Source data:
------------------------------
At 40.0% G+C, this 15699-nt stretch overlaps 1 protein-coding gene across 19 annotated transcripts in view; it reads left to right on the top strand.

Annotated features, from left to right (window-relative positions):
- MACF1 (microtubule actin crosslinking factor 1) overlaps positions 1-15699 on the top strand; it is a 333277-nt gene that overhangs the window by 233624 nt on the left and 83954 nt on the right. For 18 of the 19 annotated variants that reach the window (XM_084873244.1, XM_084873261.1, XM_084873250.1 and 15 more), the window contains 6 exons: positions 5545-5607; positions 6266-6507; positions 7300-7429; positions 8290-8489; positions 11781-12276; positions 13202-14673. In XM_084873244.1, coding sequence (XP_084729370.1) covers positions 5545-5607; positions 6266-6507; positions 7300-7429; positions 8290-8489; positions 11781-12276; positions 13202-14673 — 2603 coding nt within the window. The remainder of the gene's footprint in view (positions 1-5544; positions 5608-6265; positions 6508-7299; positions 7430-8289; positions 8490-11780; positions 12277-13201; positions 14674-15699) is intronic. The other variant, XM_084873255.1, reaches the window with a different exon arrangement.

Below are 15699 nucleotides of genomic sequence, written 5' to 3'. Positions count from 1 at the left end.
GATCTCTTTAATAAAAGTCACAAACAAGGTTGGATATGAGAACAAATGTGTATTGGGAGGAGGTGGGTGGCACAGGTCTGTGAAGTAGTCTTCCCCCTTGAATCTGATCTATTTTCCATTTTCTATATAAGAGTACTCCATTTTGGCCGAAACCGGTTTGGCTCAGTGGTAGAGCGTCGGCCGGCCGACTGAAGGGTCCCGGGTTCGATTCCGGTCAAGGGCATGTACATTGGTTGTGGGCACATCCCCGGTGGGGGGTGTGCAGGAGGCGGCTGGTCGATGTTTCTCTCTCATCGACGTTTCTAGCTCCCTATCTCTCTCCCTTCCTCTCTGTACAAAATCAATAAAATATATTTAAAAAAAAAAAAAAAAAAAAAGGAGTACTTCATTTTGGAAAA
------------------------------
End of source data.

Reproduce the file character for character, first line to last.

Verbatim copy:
At 40.0% G+C, this 15699-nt stretch overlaps 1 protein-coding gene across 19 annotated transcripts in view; it reads left to right on the top strand.

Annotated features, from left to right (window-relative positions):
- MACF1 (microtubule actin crosslinking factor 1) overlaps positions 1-15699 on the top strand; it is a 333277-nt gene that overhangs the window by 233624 nt on the left and 83954 nt on the right. For 18 of the 19 annotated variants that reach the window (XM_084873244.1, XM_084873261.1, XM_084873250.1 and 15 more), the window contains 6 exons: positions 5545-5607; positions 6266-6507; positions 7300-7429; positions 8290-8489; positions 11781-12276; positions 13202-14673. In XM_084873244.1, coding sequence (XP_084729370.1) covers positions 5545-5607; positions 6266-6507; positions 7300-7429; positions 8290-8489; positions 11781-12276; positions 13202-14673 — 2603 coding nt within the window. The remainder of the gene's footprint in view (positions 1-5544; positions 5608-6265; positions 6508-7299; positions 7430-8289; positions 8490-11780; positions 12277-13201; positions 14674-15699) is intronic. The other variant, XM_084873255.1, reaches the window with a different exon arrangement.

Below are 15699 nucleotides of genomic sequence, written 5' to 3'. Positions count from 1 at the left end.
GATCTCTTTAATAAAAGTCACAAACAAGGTTGGATATGAGAACAAATGTGTATTGGGAGGAGGTGGGTGGCACAGGTCTGTGAAGTAGTCTTCCCCCTTGAATCTGATCTATTTTCCATTTTCTATATAAGAGTACTCCATTTTGGCCGAAACCGGTTTGGCTCAGTGGTAGAGCGTCGGCCGGCCGACTGAAGGGTCCCGGGTTCGATTCCGGTCAAGGGCATGTACATTGGTTGTGGGCACATCCCCGGTGGGGGGTGTGCAGGAGGCGGCTGGTCGATGTTTCTCTCTCATCGACGTTTCTAGCTCCCTATCTCTCTCCCTTCCTCTCTGTACAAAATCAATAAAATATATTTAAAAAAAAAAAAAAAAAAAAAGGAGTACTTCATTTTGGAAAA